On the plus side, some of the characters can be compelling in their motives and action. The strongest example is probably Milza, he of the seemingly-indomitable will and fighting prowess, though this half does eventually reveal that some of his seeming invincibility comes from how he’s been using his crest. He’s so enamored with individual strength and willpower that he has difficulty accepting that he cannot do it alone, that there are other ways to fight than head-on confrontations, and that people will not bow to him automatically just because he’s strong. Those end up being his fatal flaws, and he seems to realize that. Marrine is the next most interesting case, primarily in the way that she keeps struggling to justify what she’s doing to herself. The way her story is resolved – by basically convincing her that having love and achieving her goals need not be mutually exclusive – is the stuff of classic romances, though her treatment could also be read as somewhat deprecating. The romance of Theo and Silica poses no such problem, though that is also open to interpretation; is this more an instance of Silica being downgraded in favor of Theo, or Theo just growing to the point where he’s strong enough to take the lead in the relationship? Either way, the series not piddling around too long on them formally committing to each other was a welcome turn. Silica’s fidgeting when her betrothal is announced in front of her father is also adorable.

On the technical front, the animation style and quality continues to be variable in the second half. At their best the visuals offer sharp character designs, impressive backgrounds, and a respectable sense of motion, with emphasis given to overhead shots for most of the bigger battles (which hence minimizes the need to rely on complicated CG). However, on several occasions even staying on-model slips. On a few occasions the animation style also shifts into a more fluid mode to depict the livelier and more complicated battle scenarios, with mixed results; sometimes this looks cool, but other times it is just sloppy. The quality of CG-dependent special effects vary; spell effects, crests, and magic circles are generally impressive, while the crest-created flag designs are more dubious. Graphic content has been upped a notch from the first half, with the final fight with Erik the Red in particular being an almost literal bloodbath, and fan service is mostly limited to a couple of prominent doses of near-nudity involving the “stripping before the troops” scenario.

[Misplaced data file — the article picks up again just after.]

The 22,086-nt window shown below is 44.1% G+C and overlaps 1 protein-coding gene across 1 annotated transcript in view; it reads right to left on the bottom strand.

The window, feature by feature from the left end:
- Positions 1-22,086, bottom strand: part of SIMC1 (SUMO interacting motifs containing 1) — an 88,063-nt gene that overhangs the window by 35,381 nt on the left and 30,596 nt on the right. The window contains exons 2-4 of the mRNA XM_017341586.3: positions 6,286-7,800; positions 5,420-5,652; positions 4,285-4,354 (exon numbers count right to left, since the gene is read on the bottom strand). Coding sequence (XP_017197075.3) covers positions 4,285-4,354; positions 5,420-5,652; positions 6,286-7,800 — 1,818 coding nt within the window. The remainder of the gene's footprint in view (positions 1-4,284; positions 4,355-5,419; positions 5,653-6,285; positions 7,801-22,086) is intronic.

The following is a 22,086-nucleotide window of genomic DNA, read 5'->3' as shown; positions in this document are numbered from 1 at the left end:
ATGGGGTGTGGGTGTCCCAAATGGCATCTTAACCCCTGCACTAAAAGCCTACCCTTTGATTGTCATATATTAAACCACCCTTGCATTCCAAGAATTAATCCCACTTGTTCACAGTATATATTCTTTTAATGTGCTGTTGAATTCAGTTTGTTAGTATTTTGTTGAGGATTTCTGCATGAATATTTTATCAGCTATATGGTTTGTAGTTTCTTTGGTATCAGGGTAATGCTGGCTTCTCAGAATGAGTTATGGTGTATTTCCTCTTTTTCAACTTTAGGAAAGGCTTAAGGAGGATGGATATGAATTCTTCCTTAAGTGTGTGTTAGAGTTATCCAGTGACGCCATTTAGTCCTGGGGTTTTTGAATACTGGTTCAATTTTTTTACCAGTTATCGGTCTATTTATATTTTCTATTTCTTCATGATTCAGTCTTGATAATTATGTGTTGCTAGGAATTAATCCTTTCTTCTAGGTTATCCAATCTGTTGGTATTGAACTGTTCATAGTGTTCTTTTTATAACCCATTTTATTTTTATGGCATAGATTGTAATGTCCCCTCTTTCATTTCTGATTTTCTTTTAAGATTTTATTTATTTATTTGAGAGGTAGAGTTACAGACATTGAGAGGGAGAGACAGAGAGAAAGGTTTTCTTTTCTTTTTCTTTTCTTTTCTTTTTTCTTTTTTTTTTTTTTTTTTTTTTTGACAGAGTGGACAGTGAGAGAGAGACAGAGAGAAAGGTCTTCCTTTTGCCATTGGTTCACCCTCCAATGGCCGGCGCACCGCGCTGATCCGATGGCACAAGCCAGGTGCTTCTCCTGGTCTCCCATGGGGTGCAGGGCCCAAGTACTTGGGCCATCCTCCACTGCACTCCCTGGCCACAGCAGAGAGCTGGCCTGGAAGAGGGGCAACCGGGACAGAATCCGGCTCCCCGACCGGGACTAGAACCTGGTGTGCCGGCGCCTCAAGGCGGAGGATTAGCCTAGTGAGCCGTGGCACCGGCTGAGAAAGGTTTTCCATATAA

The musical score for the series is a little stronger and more impactful in the second half, even though the style has not change at all. It still primarily uses symphonic orchestrated numbers to achieve dramatic gravitas, and does a good job at that, but still does not distinguish itself much from similar titles. The singers who performed the opening themes for the first half switch roles for the second, with ASCA‘s “Rin” making for a rousing but also typical fantasy epic opener which comes in three different visual versions: each has some common shots but one spread out the focus among characters, the second focuses most heavily on Milza, and the third focuses on events later in the series. Contrarily, closer “Shodo” by Mashiro Ayano has only one version, which is solid but doesn’t stand out much.

Aniplex of America is releasing this one in the same fashion as the first: the 12 episodes are split across three Blu-Rays, with on-disk Extras only including clean opener and closer, Web previews for each episode, and an English dub trailer. The case comes in a sturdy artbox which also included a 38-page booklet containing profiles of assorted characters featured in this half and a collection of “scene design materials” which include objects, creatures, and settings. The release also includes the English dub, which is solid across the board. The highlight this time is probably Kaiji Tang‘s depiction of Milza as a perpetually angry, intimidating presences.

On the whole, Record of Grancrest War sufficiently accomplishes what it sets out to do, and nothing more should be expected from it than that. It doesn’t aim higher or allow any deeper meaning on anything, really; it just delivers a run-of-the-mill epic fantasy story in competent fashion and with usually-solid technical merits.